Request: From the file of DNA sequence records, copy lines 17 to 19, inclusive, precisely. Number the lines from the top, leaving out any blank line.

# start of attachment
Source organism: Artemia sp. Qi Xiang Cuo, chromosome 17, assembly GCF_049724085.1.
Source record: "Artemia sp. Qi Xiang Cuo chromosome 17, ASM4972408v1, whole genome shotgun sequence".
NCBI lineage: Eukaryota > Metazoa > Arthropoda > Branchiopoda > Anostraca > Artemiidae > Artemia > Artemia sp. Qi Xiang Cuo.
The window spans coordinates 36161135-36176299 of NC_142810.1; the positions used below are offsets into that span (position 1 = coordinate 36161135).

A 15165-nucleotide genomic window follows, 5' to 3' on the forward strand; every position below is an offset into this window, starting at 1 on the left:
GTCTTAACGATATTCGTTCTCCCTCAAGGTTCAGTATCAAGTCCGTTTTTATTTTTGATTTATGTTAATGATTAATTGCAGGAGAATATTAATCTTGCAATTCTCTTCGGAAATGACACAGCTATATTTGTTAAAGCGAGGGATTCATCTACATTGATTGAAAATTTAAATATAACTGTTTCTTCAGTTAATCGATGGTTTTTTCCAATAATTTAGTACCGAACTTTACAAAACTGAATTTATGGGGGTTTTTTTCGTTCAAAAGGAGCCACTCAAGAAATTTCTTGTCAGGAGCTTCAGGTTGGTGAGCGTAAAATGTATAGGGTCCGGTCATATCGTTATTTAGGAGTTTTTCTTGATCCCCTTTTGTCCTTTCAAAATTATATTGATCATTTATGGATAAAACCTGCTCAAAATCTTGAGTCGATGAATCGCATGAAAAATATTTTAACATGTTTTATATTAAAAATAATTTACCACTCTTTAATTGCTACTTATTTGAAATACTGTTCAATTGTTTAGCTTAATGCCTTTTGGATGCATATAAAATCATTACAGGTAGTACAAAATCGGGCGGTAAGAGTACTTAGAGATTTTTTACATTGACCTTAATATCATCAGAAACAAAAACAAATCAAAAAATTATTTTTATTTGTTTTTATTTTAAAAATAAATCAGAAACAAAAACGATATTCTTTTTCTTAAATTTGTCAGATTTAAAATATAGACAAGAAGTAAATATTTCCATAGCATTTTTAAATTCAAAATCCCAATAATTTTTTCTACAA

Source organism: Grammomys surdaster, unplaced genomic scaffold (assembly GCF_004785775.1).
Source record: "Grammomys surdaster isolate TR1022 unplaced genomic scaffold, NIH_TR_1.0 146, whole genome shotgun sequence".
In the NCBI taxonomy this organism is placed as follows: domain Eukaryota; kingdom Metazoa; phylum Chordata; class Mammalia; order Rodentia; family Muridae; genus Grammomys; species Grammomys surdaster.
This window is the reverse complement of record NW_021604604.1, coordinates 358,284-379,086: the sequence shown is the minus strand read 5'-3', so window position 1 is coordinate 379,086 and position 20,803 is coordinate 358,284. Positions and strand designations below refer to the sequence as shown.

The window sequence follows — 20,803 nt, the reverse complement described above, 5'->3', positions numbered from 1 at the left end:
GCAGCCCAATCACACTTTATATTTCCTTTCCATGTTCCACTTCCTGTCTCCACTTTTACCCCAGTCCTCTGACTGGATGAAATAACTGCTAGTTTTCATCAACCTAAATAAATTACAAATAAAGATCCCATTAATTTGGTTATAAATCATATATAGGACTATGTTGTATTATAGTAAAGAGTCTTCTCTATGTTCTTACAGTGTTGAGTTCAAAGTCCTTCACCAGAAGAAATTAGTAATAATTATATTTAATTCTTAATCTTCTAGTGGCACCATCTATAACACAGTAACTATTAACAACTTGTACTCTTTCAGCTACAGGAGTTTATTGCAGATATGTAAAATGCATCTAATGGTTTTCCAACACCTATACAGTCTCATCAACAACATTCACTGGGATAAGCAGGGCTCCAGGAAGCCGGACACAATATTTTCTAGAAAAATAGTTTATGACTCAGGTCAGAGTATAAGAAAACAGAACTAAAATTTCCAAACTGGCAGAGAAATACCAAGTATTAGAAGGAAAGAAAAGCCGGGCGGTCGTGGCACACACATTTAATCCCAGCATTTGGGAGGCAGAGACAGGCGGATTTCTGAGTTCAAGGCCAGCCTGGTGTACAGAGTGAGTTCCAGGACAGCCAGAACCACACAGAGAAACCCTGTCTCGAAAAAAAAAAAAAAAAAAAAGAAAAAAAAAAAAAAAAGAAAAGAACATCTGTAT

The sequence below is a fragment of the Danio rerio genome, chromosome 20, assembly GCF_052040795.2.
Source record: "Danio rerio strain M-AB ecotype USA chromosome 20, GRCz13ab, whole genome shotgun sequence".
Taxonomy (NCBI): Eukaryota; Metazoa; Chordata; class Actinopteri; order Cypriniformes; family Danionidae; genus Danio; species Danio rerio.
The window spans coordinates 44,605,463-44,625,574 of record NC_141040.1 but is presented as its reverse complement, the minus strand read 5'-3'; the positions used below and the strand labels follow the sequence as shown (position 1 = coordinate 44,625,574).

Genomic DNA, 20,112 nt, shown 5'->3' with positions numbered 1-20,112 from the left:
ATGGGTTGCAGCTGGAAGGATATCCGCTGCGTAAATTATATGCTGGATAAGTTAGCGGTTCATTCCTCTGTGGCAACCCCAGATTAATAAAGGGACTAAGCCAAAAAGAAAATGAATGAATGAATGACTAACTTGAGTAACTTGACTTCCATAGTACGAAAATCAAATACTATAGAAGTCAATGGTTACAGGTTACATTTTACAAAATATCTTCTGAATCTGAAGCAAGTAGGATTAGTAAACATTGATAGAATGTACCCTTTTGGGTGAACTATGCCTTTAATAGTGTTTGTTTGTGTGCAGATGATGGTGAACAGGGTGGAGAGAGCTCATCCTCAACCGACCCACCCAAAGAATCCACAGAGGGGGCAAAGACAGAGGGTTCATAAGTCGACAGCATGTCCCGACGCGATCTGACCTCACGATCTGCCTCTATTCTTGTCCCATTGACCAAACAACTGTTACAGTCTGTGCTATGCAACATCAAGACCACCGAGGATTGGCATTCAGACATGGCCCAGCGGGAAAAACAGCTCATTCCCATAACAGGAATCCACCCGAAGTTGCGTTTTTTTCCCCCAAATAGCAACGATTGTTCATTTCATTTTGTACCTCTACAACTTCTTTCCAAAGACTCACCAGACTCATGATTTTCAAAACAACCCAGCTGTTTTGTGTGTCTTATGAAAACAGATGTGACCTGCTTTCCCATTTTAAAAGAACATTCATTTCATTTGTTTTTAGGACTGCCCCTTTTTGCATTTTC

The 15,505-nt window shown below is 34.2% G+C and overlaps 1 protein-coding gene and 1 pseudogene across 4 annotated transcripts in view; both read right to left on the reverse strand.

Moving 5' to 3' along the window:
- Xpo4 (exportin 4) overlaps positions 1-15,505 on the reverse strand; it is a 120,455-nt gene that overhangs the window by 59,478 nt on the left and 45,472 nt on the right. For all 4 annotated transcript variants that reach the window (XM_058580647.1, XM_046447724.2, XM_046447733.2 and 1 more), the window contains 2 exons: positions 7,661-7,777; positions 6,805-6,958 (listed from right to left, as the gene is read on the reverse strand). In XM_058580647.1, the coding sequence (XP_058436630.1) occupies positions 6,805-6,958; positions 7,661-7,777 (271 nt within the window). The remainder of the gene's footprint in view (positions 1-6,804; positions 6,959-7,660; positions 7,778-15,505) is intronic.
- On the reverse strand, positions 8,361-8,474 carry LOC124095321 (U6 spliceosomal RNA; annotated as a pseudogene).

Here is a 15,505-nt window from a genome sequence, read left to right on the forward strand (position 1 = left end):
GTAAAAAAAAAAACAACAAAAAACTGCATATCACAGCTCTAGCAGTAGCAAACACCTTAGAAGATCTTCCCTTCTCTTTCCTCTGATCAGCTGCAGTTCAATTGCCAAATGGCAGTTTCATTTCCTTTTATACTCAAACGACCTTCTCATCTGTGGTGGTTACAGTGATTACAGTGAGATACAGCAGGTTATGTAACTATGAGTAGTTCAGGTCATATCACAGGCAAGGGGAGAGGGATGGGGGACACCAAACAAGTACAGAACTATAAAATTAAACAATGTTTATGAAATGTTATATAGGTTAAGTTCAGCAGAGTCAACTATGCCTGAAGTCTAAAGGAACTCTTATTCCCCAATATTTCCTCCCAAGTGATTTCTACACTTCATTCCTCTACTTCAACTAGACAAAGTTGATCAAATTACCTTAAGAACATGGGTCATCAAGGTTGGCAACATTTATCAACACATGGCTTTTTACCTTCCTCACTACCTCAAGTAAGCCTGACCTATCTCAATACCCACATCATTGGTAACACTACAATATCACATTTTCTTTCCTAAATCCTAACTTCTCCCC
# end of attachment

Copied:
Genomic DNA, 20,112 nt, shown 5'->3' with positions numbered 1-20,112 from the left:
ATGGGTTGCAGCTGGAAGGATATCCGCTGCGTAAATTATATGCTGGATAAGTTAGCGGTTCATTCCTCTGTGGCAACCCCAGATTAATAAAGGGACTAAGCCAAAAAGAAAATGAATGAATGAATGACTAACTTGAGTAACTTGACTTCCATAGTACGAAAATCAAATACTATAGAAGTCAATGGTTACAGGTTACATTTTACAAAATATCTTCTGAATCTGAAGCAAGTAGGATTAGTAAACATTGATAGAATGTACCCTTTTGGGTGAACTATGCCTTTAATAGTGTTTGTTTGTGTGCAGATGATGGTGAACAGGGTGGAGAGAGCTCATCCTCAACCGACCCACCCAAAGAATCCACAGAGGGGGCAAAGACAGAGGGTTCATAAGTCGACAGCATGTCCCGACGCGATCTGACCTCACGATCTGCCTCTATTCTTGTCCCATTGACCAAACAACTGTTACAGTCTGTGCTATGCAACATCAAGACCACCGAGGATTGGCATTCAGACATGGCCCAGCGGGAAAAACAGCTCATTCCCATAACAGGAATCCACCCGAAGTTGCGTTTTTTTCCCCCAAATAGCAACGATTGTTCATTTCATTTTGTACCTCTACAACTTCTTTCCAAAGACTCACCAGACTCATGATTTTCAAAACAACCCAGCTGTTTTGTGTGTCTTATGAAAACAGATGTGACCTGCTTTCCCATTTTAAAAGAACATTCATTTCATTTGTTTTTAGGACTGCCCCTTTTTGCATTTTC

The 15,505-nt window shown below is 34.2% G+C and overlaps 1 protein-coding gene and 1 pseudogene across 4 annotated transcripts in view; both read right to left on the reverse strand.